Renault Bangs the ‘Green’ Drum for EVs

Renault marshaled a defense of EV climate friendly credentials in the face of claims that they are a long way from being ‘green’.

In research recently published, EVs have been branded worse polluters in CO2 terms than diesel powertrains owing to their charging energy being derived from a heavily fossil-fuel dominated power industry in many countries. However, Gilles Normand, senior vice-president of electric vehicles at Renault has countered with findings from a survey by Transport and Environment, a not-for-profit lobby group whose biggest backers include the European Climate Foundation.

Speaking to TU-Automotive at the 32nd Electric Vehicle Symposium in Lyon, he said, “An internal combustion engine car, taking everything into consideration, from cradle to graves, outputs about 200g of carbon per kilometer. An EV, in Europe, only produces 100g/km, again from cradle to grave. If you take the worst case, Poland, for electricity generation, it’s about 160g/km, so about 20% better. It’s true, battery production does require more CO2 than producing an ICE but taking everything into consideration, an EV is much better from a CO2 perspective.” Naturally, these figures are still at odds with the German scientists’ findings that suggest an EV, in heavy fossil fuel dependent Germany, produces more CO2 over it’s lifecycle than a diesel car.

Battery production is an important point. Lithium, which has been used in batteries for decades, is difficult to extract from the ground and releases gasses which do more damage to the environment than fossil fuel production does. Additionally, the planet’s lithium resources are running out, which means manufacturers have to plan for the future. Normand claims that once the batteries have been produced, the car is much better for the environment than an ICE car, albeit that is assuming a mix of energy sources that use a good proportion of renewables such as wind and solar power.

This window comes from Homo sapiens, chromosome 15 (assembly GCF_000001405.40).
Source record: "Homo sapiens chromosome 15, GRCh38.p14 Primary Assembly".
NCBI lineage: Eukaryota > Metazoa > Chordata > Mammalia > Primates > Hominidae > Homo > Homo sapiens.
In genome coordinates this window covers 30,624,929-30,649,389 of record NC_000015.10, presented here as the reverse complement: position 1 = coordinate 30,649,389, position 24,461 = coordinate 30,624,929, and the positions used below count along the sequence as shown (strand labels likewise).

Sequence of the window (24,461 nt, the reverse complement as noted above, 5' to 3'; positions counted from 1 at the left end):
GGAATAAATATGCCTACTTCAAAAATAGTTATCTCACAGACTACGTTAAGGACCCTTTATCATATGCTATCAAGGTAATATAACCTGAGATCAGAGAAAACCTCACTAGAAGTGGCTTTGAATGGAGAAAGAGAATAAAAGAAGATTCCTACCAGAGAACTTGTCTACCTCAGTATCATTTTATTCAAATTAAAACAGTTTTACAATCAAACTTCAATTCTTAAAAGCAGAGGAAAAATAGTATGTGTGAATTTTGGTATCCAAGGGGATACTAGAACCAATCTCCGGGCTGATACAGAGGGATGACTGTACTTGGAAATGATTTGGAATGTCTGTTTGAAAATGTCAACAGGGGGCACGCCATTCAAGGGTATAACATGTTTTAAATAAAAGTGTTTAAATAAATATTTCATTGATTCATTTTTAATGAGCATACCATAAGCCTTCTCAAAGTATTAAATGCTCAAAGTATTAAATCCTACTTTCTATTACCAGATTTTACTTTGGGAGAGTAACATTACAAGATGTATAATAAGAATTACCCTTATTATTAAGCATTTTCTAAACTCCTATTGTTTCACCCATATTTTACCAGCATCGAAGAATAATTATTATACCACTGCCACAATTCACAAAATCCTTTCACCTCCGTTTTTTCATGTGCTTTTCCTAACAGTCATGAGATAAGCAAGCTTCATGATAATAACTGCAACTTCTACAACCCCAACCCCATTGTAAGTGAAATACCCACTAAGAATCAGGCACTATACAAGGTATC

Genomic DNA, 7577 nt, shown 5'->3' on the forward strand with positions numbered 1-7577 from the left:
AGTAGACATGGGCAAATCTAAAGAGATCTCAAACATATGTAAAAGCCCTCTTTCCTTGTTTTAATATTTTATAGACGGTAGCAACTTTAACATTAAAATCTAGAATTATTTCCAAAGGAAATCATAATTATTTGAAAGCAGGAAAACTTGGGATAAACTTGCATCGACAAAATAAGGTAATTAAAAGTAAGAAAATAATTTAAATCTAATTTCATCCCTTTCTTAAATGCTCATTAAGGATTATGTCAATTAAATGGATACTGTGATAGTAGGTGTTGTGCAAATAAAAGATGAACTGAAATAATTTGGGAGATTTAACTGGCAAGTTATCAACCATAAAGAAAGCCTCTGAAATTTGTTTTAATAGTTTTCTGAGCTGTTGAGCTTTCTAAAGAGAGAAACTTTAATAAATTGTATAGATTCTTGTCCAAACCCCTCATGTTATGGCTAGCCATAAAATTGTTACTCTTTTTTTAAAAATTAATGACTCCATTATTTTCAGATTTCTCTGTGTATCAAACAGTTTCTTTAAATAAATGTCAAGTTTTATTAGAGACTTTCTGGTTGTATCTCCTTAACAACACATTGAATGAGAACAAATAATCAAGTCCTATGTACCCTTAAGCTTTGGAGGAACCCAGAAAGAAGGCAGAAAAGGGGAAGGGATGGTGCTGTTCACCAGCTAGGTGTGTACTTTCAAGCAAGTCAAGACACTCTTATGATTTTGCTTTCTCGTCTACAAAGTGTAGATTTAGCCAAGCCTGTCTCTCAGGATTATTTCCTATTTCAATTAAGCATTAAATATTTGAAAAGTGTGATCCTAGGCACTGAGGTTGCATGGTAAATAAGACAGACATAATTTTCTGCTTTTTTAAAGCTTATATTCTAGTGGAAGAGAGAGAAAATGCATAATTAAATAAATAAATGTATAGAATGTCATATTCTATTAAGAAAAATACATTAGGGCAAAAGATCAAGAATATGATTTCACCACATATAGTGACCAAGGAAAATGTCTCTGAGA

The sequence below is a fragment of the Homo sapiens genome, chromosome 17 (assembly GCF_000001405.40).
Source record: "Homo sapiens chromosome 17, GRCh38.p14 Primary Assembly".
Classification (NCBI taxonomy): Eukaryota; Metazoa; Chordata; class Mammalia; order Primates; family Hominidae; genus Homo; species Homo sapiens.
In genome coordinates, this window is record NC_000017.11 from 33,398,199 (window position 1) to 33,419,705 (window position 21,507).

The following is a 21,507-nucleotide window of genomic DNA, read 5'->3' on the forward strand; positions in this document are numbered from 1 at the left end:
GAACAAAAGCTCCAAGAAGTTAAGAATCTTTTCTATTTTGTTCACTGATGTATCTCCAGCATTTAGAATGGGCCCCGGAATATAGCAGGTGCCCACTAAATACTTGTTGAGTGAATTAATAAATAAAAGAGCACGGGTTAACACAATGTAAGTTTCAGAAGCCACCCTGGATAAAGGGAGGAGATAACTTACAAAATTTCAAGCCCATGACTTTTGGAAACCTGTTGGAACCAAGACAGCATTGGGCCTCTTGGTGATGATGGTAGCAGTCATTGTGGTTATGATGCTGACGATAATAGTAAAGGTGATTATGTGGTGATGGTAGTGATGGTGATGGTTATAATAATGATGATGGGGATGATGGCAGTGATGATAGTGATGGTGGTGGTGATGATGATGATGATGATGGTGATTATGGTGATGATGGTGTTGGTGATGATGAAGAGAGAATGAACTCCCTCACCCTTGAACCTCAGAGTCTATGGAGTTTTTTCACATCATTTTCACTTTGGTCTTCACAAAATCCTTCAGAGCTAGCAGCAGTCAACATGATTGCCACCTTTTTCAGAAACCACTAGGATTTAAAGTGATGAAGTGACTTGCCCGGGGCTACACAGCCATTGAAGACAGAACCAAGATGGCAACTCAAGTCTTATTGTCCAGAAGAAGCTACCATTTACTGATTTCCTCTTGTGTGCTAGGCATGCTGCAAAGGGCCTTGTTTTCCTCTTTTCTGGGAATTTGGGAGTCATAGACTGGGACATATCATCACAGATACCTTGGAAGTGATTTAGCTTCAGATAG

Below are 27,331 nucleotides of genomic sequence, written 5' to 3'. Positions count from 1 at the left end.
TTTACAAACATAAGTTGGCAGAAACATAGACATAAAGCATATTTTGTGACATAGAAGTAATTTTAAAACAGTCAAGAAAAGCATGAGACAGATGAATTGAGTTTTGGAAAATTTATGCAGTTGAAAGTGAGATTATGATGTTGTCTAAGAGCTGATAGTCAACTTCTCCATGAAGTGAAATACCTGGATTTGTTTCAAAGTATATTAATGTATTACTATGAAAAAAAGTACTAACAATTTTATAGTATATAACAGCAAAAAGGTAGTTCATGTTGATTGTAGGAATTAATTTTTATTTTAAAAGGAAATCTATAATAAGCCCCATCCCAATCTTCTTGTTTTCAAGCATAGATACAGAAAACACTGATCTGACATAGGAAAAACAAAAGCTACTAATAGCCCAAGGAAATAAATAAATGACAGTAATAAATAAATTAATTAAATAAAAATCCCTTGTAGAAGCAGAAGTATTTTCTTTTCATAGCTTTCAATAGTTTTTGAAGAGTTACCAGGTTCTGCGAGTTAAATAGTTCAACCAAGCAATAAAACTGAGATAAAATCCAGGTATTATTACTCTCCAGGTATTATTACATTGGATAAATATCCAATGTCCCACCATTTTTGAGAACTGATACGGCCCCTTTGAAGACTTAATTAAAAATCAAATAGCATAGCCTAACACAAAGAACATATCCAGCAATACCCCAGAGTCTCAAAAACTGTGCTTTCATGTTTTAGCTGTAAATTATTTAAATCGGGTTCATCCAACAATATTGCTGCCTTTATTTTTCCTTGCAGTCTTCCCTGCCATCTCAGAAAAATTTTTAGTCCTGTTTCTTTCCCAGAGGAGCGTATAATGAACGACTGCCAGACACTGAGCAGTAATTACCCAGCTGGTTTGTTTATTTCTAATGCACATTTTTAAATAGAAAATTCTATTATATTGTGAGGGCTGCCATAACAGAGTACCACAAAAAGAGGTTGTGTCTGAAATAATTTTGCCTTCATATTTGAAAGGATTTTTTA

Normand also claimed that EV demand is rising although the sales figures show take-up is flattening in many European countries. Looking for a silver-lining, Normand said: “About two the three years ago, people would say a small hatchback EV is enough, there’s no need for other EVs. Now, people want a crossover EV, or an eSUV. The market has completely changed very quickly and that means we need to decide how best to cater to that.”

It’s not surprising that carmakers eye China as an EV growth area especially considering the nation owns most of the globe’s raw materials for constructing lithium-ion batteries. Normand said: “When the Chinese go on long internal trips, they will either fly or take the train. They won’t drive. That means that when they drive inter-city, they don’t need a car that has hundreds of miles of range, so an EV is perfect.”

Urban air quality concerns should help drive city based vehicles although the chronic lack of charging infrastructure could threaten this trend. Yet, Normand remains confident in China championing the EV’s future. He said: “Concerns about particulates and air quality, especially in China, is driving up EV sales. While the need to improve air quality is less in the West than it is in the East, we still want to get our CO2 emissions down, so EV sales are going up but in Eastern China, all they want is cleaner air and that means they buy a lot of EVs.”

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